In the interview she mentions basic income, which to me really reinforced my thoughts that basic income is intimately connected with the shift to sustainability.
In one sense it is a little disappointing because it is a reminder that basic income isn’t an easy solution to all our problems. And also a reminder that there probably isn’t going to be a shift to basic income without an accompanying shift in consciousness and social and economic organization.
I haven’t read Klein’s book yet but in the interview she talks about a whole range of issues from climate change, a type consciousness she calls “extractivism” (which she actually defines in very Kantian terms), patriarchy, and basic income. And they are all connected!
In theory we could institute a basic income and do nothing else. And then work on other social or environmental issues separately. In theory I wouldn’t be opposed to that, if it were possible. But I don’t think it will happen that way.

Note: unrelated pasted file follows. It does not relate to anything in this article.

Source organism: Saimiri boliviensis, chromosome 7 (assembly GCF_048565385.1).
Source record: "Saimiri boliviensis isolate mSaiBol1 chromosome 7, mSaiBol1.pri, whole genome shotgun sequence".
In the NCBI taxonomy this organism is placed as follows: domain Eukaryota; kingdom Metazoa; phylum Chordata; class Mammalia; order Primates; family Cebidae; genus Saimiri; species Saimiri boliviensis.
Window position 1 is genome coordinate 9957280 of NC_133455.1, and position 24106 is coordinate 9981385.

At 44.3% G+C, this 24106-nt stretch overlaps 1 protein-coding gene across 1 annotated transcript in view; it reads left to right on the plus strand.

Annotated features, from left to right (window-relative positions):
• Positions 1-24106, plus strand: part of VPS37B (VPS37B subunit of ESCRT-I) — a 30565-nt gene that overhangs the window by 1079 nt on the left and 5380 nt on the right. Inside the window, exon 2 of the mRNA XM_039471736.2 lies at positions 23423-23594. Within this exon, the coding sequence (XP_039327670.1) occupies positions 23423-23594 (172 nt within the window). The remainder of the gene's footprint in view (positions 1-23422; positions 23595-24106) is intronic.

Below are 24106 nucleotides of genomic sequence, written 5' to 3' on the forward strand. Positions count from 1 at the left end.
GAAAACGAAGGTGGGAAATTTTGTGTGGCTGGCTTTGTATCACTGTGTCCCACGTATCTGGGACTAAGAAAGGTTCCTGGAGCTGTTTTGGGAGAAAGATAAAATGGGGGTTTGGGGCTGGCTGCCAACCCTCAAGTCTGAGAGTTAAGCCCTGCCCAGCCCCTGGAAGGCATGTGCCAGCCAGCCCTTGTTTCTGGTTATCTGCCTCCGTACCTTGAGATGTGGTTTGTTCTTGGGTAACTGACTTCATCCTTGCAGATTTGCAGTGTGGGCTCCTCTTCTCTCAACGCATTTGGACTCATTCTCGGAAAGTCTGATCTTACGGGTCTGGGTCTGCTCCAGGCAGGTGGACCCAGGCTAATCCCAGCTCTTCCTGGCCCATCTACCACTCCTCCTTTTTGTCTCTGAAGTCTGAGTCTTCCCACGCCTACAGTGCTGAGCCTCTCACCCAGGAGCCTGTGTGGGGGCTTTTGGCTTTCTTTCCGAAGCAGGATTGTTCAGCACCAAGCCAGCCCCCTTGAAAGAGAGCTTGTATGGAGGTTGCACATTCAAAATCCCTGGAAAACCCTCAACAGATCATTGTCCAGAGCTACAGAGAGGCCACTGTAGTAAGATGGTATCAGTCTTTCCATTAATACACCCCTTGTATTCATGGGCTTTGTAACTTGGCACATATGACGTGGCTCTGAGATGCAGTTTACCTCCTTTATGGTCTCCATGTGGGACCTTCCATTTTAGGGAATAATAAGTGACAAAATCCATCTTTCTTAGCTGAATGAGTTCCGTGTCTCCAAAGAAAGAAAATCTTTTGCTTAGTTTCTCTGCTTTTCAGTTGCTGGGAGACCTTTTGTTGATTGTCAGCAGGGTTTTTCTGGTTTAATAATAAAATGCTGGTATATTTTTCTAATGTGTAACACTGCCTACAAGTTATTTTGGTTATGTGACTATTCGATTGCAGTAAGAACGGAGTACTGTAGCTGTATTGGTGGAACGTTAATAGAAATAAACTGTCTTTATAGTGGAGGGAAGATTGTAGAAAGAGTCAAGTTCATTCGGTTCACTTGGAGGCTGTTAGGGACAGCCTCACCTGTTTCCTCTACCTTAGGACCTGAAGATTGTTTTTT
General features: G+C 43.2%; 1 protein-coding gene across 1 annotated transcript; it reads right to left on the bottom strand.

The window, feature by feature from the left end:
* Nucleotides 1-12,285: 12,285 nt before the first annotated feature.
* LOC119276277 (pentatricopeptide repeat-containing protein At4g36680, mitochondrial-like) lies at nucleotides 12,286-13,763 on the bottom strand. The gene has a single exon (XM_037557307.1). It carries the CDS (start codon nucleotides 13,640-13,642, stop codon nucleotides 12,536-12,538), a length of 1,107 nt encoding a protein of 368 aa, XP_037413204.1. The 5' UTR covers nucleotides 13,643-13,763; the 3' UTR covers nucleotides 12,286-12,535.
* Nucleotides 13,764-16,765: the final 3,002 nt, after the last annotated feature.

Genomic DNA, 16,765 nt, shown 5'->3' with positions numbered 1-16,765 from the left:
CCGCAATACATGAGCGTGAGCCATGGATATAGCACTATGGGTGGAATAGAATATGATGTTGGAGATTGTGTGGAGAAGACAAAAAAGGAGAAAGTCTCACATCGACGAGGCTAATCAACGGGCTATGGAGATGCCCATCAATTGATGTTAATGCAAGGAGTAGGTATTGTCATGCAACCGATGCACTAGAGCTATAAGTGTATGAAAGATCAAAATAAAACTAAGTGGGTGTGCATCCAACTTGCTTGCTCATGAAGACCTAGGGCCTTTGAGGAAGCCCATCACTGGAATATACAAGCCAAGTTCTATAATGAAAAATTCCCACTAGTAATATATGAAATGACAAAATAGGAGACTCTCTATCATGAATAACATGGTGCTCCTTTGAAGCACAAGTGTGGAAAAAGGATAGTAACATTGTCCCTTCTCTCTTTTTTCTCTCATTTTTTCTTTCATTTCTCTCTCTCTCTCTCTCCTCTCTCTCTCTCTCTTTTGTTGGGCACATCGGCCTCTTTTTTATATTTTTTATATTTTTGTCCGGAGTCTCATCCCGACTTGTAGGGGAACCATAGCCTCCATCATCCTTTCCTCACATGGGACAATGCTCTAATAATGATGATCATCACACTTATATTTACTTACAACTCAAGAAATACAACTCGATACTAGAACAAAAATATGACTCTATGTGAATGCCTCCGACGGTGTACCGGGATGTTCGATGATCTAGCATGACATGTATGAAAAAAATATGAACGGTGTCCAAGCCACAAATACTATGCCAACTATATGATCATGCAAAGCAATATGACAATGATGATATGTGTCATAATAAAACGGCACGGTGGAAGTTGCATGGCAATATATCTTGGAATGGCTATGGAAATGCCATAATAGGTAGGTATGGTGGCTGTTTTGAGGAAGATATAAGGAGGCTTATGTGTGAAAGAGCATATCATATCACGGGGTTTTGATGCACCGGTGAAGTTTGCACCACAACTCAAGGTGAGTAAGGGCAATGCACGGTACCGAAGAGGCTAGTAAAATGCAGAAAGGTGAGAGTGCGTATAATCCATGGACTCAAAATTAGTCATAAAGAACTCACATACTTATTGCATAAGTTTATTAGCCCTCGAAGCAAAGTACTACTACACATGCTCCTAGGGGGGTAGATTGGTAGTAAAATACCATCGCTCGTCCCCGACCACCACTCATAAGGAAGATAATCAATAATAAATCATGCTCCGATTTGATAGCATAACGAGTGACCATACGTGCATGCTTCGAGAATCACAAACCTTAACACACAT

Basic income is about a radical transformation in social organization and that radical transformation in social organization is connected to a radical transformation in consciousness which is connected to a radical transformation in the way we related to our environment.
The subtitle of her book is “Capitalism vs. The Climate” but it could’ve been “Capitalism vs. The Climate, The Elimination of Poverty, The End of War, and The Progress of Humanity.”
(Check out the interview for an interesting take on liberal vs. radical.)
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